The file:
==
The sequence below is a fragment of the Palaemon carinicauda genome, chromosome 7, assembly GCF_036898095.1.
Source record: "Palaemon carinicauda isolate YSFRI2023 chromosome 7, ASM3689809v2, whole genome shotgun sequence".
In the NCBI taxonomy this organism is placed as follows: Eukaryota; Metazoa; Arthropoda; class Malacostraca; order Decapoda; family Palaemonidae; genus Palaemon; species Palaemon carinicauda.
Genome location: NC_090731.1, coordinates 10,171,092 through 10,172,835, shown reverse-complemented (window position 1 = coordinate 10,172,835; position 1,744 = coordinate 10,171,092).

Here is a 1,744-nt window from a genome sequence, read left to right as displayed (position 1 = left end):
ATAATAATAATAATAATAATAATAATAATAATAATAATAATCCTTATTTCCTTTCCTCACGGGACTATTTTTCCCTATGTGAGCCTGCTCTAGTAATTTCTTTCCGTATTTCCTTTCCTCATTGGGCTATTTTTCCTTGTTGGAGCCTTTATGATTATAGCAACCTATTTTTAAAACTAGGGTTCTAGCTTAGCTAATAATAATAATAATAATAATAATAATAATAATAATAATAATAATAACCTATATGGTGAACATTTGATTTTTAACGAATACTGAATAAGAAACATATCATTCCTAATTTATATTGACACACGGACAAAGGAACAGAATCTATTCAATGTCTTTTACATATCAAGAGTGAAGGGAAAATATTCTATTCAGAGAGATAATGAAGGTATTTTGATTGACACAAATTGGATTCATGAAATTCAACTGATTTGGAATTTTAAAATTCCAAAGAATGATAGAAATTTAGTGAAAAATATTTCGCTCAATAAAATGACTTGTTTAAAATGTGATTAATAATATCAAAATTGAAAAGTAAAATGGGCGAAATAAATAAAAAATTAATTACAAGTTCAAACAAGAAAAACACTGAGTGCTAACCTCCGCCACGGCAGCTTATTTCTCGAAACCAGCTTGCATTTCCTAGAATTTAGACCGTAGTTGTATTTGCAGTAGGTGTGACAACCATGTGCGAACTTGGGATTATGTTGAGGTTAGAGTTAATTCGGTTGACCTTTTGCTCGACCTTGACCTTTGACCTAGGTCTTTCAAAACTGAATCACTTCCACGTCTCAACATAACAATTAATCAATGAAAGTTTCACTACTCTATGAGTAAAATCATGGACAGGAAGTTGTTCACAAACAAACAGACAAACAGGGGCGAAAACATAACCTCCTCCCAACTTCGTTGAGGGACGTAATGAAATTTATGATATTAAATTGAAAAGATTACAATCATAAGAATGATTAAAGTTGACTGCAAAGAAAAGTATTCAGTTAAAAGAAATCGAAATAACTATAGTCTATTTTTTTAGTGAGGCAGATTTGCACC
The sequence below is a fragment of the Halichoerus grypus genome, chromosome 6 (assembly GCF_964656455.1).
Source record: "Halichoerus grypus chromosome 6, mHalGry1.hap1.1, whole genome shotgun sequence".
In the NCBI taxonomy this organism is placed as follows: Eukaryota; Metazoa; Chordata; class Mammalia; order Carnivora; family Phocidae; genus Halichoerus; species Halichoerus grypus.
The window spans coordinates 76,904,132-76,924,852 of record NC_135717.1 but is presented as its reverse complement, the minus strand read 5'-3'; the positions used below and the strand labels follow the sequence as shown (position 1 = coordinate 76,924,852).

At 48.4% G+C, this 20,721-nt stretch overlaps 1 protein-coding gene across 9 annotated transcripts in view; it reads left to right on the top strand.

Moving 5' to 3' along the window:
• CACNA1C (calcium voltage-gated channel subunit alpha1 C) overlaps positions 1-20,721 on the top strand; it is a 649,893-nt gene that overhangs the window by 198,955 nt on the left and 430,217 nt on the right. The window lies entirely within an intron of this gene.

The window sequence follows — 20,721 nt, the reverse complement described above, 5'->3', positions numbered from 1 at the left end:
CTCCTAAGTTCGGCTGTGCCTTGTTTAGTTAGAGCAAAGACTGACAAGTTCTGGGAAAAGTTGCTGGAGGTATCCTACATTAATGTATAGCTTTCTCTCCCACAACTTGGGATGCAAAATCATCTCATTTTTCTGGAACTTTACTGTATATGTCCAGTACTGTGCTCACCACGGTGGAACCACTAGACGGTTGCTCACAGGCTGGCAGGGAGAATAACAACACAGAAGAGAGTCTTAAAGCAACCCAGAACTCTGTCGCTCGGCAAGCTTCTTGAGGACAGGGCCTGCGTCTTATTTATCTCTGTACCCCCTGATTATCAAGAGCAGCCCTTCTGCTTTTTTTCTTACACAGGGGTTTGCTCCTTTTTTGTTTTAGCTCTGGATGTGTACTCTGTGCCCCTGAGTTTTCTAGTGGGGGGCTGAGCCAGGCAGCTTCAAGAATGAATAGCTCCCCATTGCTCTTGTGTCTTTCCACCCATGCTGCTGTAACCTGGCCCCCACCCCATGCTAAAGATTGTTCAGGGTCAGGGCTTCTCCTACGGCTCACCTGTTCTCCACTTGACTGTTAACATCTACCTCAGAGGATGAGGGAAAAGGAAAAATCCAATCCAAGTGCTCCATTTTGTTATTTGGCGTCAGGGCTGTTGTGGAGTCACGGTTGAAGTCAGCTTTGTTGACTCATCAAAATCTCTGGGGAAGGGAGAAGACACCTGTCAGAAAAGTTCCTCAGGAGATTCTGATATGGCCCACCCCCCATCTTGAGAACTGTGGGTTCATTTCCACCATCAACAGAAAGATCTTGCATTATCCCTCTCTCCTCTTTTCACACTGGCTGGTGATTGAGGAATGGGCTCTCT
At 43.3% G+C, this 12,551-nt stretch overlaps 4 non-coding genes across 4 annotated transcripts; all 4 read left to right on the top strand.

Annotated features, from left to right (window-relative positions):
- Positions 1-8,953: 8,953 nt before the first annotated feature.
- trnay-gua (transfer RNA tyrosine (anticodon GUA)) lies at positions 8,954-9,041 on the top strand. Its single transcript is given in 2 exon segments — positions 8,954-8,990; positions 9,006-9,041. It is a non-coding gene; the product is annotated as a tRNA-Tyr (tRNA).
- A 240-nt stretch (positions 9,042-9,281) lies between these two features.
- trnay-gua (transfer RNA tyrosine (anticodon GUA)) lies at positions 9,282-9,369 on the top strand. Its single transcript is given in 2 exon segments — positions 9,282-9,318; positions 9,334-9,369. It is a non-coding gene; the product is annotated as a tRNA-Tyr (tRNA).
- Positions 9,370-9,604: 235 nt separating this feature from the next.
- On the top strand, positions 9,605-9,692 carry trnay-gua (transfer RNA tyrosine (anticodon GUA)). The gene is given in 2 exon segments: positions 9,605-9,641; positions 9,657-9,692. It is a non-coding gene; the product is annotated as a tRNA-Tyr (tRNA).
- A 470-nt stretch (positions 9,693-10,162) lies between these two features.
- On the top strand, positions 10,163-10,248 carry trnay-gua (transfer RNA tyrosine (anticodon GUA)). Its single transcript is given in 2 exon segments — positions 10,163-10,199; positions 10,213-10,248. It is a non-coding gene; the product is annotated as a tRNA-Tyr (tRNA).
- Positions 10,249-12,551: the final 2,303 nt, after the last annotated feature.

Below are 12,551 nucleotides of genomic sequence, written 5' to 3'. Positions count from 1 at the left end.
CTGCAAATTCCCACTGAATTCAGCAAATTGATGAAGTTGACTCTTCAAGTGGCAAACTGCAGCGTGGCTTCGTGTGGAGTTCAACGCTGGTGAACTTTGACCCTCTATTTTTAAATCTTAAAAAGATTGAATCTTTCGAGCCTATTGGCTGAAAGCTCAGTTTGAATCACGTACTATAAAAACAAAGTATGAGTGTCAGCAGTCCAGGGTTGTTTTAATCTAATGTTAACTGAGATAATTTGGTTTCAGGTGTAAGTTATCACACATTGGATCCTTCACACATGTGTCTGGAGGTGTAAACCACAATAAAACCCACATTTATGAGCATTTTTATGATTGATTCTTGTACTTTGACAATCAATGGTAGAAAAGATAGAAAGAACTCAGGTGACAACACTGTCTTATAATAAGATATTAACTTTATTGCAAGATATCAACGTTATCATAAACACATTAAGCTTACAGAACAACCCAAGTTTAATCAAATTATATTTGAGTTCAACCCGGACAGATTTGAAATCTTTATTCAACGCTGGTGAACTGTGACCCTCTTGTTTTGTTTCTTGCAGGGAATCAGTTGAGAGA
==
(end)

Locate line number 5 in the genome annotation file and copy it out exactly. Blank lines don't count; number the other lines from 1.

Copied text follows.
Here is a 1,744-nt window from a genome sequence, read left to right as displayed (position 1 = left end):